Fourth-year biological sciences student Matthew Gue (left) and high school student Raymond Gue work together to assemble four air filters into the sides of a cube Jan. 14. After being tested, the air-filtration boxes were distributed to K–12 schools in metro Phoenix the following day.Photo by Samantha Chow/ASU News
Third-year biochemistry major Shaniya Deo attaches a fan with duct tape to one of the Corsi-Rosenthal boxes, simple DIY cubes with filters on four sides, a cardboard bottom and a box fan on top that draws air through the filters and, thus cleaned, back out into the classroom.Photo by Samantha Chow/ASU News
Fans sit ready to be turned into Corsi-Rosenthal boxes outside the School of Human Evolution and Social Change in Tempe on Jan. 14; cardboard from the fan’s packaging is put to use as the bottom of the cube and as a “shroud” on top of the fan. The project is made possible by community donations and the work of volunteers.Photo by Samantha Chow/ASU News
Second-year business data analytics student Lily Sell measures and cuts cardboard into a shroud, which is placed on top of the fan to increase the pressure and improve airflow.Photo by Samantha Chow/ASU News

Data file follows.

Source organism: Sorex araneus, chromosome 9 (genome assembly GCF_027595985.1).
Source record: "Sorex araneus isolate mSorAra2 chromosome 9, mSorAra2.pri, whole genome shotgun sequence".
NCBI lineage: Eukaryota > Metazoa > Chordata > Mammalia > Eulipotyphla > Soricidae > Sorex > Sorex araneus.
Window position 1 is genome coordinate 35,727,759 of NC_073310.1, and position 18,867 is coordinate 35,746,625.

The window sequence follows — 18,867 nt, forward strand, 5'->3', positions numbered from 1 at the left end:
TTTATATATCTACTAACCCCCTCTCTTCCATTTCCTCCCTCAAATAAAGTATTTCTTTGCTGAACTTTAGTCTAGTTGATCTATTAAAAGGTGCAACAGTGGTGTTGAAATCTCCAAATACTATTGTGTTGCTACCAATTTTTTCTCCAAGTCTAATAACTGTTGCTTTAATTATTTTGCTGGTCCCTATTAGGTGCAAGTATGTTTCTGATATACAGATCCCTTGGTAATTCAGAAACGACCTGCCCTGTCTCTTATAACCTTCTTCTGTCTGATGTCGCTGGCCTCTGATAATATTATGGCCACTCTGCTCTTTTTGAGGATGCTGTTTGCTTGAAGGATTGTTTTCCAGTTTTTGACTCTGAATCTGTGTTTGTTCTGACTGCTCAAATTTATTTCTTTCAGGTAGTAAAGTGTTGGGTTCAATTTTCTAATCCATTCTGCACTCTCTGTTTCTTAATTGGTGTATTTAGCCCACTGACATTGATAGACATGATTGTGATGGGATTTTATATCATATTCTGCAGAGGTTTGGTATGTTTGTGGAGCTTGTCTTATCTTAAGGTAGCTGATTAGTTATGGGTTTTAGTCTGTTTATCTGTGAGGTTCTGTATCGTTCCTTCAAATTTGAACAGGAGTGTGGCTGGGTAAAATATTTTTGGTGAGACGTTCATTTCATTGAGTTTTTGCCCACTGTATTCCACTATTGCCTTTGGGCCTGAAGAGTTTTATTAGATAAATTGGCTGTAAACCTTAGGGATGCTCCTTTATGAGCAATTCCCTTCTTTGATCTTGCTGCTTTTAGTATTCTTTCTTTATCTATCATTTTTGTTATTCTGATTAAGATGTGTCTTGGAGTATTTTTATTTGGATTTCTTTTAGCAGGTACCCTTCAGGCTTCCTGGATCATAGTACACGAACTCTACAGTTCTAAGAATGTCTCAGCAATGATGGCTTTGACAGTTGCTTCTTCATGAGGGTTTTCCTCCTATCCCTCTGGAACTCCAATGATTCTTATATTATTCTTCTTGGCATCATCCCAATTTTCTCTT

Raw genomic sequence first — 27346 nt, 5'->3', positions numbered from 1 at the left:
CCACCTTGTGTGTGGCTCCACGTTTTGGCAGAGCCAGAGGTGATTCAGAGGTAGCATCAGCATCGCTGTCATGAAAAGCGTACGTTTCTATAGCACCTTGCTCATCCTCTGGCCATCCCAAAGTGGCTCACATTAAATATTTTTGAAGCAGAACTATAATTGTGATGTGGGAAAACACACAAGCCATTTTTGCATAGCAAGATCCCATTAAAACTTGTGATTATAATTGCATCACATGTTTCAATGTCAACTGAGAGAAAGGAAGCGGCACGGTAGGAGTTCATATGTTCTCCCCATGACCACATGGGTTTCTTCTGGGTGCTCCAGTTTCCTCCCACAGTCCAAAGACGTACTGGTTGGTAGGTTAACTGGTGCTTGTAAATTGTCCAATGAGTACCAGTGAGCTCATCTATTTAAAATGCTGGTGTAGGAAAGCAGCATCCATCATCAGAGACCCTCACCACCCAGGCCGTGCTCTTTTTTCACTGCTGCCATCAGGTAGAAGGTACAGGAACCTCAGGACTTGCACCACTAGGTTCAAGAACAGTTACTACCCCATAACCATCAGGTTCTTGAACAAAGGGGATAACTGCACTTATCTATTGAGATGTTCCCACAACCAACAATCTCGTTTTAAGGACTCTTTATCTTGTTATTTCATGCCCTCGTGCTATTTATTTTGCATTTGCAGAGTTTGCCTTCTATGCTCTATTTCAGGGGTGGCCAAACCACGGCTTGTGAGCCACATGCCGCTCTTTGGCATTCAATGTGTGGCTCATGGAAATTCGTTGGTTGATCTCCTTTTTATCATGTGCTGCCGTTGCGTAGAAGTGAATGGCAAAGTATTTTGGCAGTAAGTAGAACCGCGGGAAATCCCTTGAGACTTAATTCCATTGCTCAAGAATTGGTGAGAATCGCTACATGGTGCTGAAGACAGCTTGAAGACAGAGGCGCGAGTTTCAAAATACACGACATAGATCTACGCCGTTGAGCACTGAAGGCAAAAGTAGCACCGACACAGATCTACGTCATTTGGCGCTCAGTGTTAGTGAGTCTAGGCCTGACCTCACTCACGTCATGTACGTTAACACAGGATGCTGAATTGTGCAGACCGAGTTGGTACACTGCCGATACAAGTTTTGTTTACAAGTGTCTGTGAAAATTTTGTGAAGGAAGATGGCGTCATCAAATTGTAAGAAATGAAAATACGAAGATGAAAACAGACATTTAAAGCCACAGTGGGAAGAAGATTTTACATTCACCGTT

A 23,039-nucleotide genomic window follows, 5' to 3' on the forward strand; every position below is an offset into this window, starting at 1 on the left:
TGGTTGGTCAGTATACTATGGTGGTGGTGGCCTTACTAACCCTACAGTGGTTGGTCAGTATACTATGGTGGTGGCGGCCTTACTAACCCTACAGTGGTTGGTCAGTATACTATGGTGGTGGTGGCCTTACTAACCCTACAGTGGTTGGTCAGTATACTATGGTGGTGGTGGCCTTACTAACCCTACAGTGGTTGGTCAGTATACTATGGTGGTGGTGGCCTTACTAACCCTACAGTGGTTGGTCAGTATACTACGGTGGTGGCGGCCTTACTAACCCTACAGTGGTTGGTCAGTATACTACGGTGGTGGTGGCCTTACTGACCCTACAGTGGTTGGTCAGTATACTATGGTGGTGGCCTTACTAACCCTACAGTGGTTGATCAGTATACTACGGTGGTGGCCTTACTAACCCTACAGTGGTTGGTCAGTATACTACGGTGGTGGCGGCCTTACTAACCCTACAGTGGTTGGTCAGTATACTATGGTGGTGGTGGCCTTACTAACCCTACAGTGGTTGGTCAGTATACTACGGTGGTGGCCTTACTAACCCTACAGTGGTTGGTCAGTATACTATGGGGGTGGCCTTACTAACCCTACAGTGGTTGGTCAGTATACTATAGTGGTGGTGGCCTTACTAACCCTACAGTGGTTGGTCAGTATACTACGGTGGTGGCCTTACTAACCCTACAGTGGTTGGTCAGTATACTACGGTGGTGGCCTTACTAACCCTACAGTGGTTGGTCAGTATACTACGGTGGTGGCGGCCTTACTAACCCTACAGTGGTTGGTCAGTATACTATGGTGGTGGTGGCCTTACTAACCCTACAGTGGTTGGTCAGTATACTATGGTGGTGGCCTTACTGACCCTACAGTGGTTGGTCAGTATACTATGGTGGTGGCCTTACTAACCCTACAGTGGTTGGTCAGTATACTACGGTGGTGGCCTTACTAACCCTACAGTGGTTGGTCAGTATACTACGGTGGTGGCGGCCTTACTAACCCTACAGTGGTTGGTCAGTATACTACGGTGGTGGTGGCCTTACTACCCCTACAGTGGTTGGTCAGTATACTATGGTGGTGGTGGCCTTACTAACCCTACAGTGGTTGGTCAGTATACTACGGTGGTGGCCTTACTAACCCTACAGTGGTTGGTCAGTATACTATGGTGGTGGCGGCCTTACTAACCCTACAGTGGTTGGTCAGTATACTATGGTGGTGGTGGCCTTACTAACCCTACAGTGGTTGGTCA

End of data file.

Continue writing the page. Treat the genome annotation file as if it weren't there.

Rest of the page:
A volunteer tapes a shroud to the top of an assembled filtration cube. Student volunteers from a range of schools and majors joined in on the build day Jan. 14, where they built about 50 of the boxes.Photo by Samantha Chow/ASU News
The volunteers pose for a group photo at the end of the build day Jan. 14. The next box-a-thon will be Friday, Jan. 28, from noon–5 p.m. outside the School of Human Evolution and Social Change on the Tempe campus.Photo by Steve Filmer/ASU News
Find more information, including a form for teachers, principals and school administrators to request Corsi-Rosenthal boxes, at https://linktr.ee/DIYAirFilter.
Top photo: (From left) Fourth-year global health student Ellianna Lederman, first-year biochemistry student Max Hatfield and PhD environmental chemistry student Jason Miech use duct tape to assemble an air-filtration box outside the School of Human Evolution and Social Change in Tempe on Jan. 14. Photo by Samantha Chow/ASU News